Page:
No. 988 - North Hobart - The "King Street" Church and School

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The suburb of North Hobart, as the same suggests, is on the northern fringe of the city. It has evolved into a mixed residential and commercial area since it was developed in the 1830s. Pitt Street, which runs southwest from Elizabeth Street, was called King Street until 1921 when it was changed to avoid confusion with another King Street in nearby Sandy Bay. The 'King Street' church and school were established by Reverend Isaac Hardcastle Palfreyman in 1883. The construction of the church was funded by Palfreyman while the school house was probably the same building as the King Street Baptist Sunday school which was established by the Sunday School Union in August 1871. The church and schoolhouse stood alongside each other but only the church remains. Isaac Palfreyman was an ordained minister of the Church of England who migrated to Victoria from Derbyshire in 1861 to become assistant pastor of the Primitive Methodist Mission at Ballarat. In 1872 he moved to Longford to take c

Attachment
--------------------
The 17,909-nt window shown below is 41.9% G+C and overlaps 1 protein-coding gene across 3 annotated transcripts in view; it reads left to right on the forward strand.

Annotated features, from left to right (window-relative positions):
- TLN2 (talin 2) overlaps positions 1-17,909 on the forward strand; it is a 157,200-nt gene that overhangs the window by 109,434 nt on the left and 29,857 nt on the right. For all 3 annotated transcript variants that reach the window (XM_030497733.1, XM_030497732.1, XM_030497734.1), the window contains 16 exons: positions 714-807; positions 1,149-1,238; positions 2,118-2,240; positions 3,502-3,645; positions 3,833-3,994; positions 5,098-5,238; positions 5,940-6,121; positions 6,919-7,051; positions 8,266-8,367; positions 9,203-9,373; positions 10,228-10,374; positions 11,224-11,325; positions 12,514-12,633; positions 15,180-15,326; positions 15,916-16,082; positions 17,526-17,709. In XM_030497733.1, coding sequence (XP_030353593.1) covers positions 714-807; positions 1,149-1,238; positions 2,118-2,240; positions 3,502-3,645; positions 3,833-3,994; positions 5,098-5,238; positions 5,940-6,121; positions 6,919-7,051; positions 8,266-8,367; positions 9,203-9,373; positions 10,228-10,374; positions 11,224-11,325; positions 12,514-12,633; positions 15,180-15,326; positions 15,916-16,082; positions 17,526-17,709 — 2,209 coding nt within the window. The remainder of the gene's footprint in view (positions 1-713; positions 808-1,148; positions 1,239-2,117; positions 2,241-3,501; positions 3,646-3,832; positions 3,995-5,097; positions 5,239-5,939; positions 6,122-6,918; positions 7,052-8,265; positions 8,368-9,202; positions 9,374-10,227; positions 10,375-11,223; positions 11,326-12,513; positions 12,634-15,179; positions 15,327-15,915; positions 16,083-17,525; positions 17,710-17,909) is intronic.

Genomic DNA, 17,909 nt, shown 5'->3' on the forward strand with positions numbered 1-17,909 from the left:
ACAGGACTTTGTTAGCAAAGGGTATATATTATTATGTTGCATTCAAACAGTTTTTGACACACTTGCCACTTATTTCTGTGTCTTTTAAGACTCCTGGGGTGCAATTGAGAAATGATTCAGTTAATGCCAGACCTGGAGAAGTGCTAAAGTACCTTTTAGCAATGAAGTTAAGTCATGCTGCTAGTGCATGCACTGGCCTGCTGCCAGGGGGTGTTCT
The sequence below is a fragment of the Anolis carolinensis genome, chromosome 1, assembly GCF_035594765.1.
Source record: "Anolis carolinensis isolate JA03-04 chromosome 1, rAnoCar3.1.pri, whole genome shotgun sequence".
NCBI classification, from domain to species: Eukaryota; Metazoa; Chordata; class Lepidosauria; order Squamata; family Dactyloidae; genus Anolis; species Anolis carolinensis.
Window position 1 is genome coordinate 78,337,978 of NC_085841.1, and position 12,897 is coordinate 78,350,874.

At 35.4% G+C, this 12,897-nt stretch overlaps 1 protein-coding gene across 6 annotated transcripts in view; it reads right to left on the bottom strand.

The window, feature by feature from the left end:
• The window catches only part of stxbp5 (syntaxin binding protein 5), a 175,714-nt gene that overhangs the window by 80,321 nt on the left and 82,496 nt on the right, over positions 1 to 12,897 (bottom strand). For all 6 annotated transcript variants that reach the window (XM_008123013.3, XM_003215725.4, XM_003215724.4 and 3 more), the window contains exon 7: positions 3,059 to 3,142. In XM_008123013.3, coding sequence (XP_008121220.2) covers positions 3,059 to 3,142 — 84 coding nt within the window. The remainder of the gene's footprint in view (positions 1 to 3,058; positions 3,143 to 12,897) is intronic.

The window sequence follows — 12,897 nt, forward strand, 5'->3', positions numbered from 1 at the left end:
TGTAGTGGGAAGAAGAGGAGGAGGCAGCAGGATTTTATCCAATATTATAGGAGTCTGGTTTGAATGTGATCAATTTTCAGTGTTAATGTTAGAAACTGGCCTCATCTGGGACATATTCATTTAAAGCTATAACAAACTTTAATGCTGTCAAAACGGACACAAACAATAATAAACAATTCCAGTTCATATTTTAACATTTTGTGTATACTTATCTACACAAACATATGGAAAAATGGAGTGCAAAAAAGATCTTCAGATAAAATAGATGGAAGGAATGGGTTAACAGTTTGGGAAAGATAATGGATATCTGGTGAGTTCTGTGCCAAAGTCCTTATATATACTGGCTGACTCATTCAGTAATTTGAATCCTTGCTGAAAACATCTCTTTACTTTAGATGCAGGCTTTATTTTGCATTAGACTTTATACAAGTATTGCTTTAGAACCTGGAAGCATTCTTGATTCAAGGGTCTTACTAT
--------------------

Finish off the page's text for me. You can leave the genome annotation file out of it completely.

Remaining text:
No. 987 - Mangalore - St Martin's Anglican Church (1914-1967)

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Mangalore is a semi-rural district on the Midland Highway approximately 6 kilometres north of Pontville. It was once a farming area but in recent years it has undergone some suburban development. The area is named after Mangalore Tier, a feature that was first marked on maps in the early 1820s. Very little information is available about St Martin’s and I have yet to find a photograph or a description of the building. Most information about the church’s established comes from a single report published in the Hobart Mercury in November 1913: “During the last four of five years the population of this district has increased so rapidly that the Rev. J. Corvan recently opened a Church of England Sunday-school at the railway station until a suitable building was erected. Mrs Graf gave a block of land (very conveniently situated) to the church trustees, and an energetic committee has been at work endeavouring to raise the necessary funds. A concert, a lecture, contributions in the shape of c